Forest habitat use by red deer Cervus elaphus in the Is-sur-Tille massif Cote-dOr Utilisation de lhabitat forestier par le cerf Cervus elaphus dans le Massif dIs-sur-Tille Cote-dOr

Morellet, N.; Guibert, B.; Klein, F.; Demolis, C.

Gibier Faune Sauvage. Decembre; 134: 1477-1493

1996


Accession: 038260687

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Abstract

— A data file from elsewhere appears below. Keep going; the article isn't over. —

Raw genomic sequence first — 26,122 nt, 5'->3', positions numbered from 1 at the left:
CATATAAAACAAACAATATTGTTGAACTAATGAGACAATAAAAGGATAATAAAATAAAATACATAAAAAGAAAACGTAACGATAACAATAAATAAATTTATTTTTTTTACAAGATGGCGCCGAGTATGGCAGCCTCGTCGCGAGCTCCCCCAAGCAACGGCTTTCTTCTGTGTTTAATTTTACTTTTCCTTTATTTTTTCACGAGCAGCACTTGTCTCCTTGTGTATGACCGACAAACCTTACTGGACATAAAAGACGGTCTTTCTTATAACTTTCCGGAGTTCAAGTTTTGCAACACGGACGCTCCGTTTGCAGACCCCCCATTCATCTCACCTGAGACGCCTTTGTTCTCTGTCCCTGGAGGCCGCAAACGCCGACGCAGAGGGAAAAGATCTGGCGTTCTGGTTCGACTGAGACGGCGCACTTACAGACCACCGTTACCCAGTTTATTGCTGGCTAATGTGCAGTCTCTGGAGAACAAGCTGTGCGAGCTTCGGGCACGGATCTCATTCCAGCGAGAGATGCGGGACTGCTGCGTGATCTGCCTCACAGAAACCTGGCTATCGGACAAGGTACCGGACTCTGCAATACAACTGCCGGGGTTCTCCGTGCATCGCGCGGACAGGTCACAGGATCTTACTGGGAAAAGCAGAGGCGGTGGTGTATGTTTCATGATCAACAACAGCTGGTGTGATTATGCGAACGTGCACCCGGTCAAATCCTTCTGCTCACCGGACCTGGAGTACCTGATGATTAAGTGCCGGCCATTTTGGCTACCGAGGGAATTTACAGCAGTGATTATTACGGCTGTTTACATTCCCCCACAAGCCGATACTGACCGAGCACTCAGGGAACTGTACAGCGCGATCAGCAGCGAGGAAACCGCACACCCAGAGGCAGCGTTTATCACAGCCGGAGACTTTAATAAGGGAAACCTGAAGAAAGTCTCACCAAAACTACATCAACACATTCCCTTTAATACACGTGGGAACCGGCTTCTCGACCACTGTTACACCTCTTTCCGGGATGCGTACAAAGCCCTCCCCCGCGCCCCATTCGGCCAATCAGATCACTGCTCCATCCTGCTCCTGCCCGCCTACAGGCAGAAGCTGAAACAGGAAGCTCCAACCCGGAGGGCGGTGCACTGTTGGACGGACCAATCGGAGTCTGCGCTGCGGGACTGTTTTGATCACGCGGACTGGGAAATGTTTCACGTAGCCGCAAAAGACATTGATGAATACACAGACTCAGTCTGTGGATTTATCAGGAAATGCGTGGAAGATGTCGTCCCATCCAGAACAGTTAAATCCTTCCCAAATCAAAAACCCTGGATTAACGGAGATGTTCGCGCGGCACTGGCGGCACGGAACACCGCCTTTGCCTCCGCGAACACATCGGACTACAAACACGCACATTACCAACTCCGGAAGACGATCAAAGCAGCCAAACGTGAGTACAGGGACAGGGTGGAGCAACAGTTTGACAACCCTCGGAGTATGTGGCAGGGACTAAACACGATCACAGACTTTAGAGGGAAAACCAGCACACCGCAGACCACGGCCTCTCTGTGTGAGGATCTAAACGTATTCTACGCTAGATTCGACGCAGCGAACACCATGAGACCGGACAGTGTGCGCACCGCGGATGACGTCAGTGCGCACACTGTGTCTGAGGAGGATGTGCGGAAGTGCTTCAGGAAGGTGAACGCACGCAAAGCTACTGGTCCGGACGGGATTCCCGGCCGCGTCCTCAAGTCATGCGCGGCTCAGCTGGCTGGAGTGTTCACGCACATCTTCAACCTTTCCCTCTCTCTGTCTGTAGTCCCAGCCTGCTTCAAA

The influence of habitat characteristics on red deer, Cervus elaphus, habitat use and their intake of woody vegetation in the Is-sur-Tille (Cote-d'Or) massif was studied with the help of a Partial Least Square regression method, whereby pellet-group abundance (index to habitat) and the amount of woody vegetation that was consumed (index to woody-browse intake) were used as independent variables, and the 62 and 36 habitat descriptive variables, respectively, as explanatory variables. Pellet group abundance and the amount of browse consumed were measured between February 2 and March 25, 1993 on 193 10-m diameter circular plots distributed throughout six types of forest stands. Our findings show that the red deer is influenced by the general features of the landscape, and notably by anthropic factors. It has a tendency to use only a certain part of the forest sufficiently distant to villages and roads. Within its areas of use red deer may select in favour of specific habitat characteristics. The choice is partly based on the availability of food resources, such that it will preferentially occupy habitats with dense understory vegetation (less than 1-m high), while showing a tendency to avoid habitats with varied types of forest stands. We found a positive relationship between pellet abundance on the study plot and the presence of forest roads surrounding the study plots 200 to 400 m away We think that this relationship reflects red deer preference for elevated points offering good visibility. In fact, forest roads are frequently situated at the bottom of the valley and the distance of 200-400 m often corresponds to the summit of the surrounding slopes.